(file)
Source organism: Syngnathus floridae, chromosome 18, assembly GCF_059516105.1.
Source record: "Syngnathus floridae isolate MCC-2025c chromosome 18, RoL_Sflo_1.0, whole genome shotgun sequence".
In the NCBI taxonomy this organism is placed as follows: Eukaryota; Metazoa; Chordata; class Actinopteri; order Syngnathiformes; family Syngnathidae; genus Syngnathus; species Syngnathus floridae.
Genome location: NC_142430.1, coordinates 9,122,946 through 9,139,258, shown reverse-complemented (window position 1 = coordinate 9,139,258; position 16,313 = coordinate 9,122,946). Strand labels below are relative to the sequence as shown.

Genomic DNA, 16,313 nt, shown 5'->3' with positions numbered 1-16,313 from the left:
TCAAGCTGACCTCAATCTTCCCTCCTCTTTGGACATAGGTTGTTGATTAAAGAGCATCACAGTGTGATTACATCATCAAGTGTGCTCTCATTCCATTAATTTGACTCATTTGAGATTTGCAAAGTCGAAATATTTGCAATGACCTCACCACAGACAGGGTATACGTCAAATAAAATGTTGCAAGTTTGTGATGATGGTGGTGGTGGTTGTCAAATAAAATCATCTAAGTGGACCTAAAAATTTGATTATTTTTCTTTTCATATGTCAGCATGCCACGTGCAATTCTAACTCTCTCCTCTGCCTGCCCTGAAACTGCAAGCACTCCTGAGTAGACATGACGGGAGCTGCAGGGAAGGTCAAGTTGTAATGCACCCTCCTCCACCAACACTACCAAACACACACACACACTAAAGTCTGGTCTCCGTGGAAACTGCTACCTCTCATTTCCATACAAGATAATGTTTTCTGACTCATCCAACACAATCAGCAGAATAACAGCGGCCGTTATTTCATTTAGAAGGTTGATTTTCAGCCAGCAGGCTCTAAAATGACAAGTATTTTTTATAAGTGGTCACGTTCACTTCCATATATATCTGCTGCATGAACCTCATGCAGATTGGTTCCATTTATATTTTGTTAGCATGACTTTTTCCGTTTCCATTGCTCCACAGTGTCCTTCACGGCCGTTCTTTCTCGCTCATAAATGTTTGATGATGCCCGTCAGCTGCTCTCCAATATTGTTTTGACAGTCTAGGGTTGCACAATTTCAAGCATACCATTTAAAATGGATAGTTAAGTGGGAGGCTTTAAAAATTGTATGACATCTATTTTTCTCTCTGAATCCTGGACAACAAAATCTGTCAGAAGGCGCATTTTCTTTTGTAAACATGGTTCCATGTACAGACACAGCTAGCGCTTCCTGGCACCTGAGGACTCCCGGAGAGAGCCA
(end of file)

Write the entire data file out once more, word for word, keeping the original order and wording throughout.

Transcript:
Source organism: Syngnathus floridae, chromosome 18, assembly GCF_059516105.1.
Source record: "Syngnathus floridae isolate MCC-2025c chromosome 18, RoL_Sflo_1.0, whole genome shotgun sequence".
In the NCBI taxonomy this organism is placed as follows: Eukaryota; Metazoa; Chordata; class Actinopteri; order Syngnathiformes; family Syngnathidae; genus Syngnathus; species Syngnathus floridae.
Genome location: NC_142430.1, coordinates 9,122,946 through 9,139,258, shown reverse-complemented (window position 1 = coordinate 9,139,258; position 16,313 = coordinate 9,122,946). Strand labels below are relative to the sequence as shown.

Genomic DNA, 16,313 nt, shown 5'->3' with positions numbered 1-16,313 from the left:
TCAAGCTGACCTCAATCTTCCCTCCTCTTTGGACATAGGTTGTTGATTAAAGAGCATCACAGTGTGATTACATCATCAAGTGTGCTCTCATTCCATTAATTTGACTCATTTGAGATTTGCAAAGTCGAAATATTTGCAATGACCTCACCACAGACAGGGTATACGTCAAATAAAATGTTGCAAGTTTGTGATGATGGTGGTGGTGGTTGTCAAATAAAATCATCTAAGTGGACCTAAAAATTTGATTATTTTTCTTTTCATATGTCAGCATGCCACGTGCAATTCTAACTCTCTCCTCTGCCTGCCCTGAAACTGCAAGCACTCCTGAGTAGACATGACGGGAGCTGCAGGGAAGGTCAAGTTGTAATGCACCCTCCTCCACCAACACTACCAAACACACACACACACTAAAGTCTGGTCTCCGTGGAAACTGCTACCTCTCATTTCCATACAAGATAATGTTTTCTGACTCATCCAACACAATCAGCAGAATAACAGCGGCCGTTATTTCATTTAGAAGGTTGATTTTCAGCCAGCAGGCTCTAAAATGACAAGTATTTTTTATAAGTGGTCACGTTCACTTCCATATATATCTGCTGCATGAACCTCATGCAGATTGGTTCCATTTATATTTTGTTAGCATGACTTTTTCCGTTTCCATTGCTCCACAGTGTCCTTCACGGCCGTTCTTTCTCGCTCATAAATGTTTGATGATGCCCGTCAGCTGCTCTCCAATATTGTTTTGACAGTCTAGGGTTGCACAATTTCAAGCATACCATTTAAAATGGATAGTTAAGTGGGAGGCTTTAAAAATTGTATGACATCTATTTTTCTCTCTGAATCCTGGACAACAAAATCTGTCAGAAGGCGCATTTTCTTTTGTAAACATGGTTCCATGTACAGACACAGCTAGCGCTTCCTGGCACCTGAGGACTCCCGGAGAGAGCCA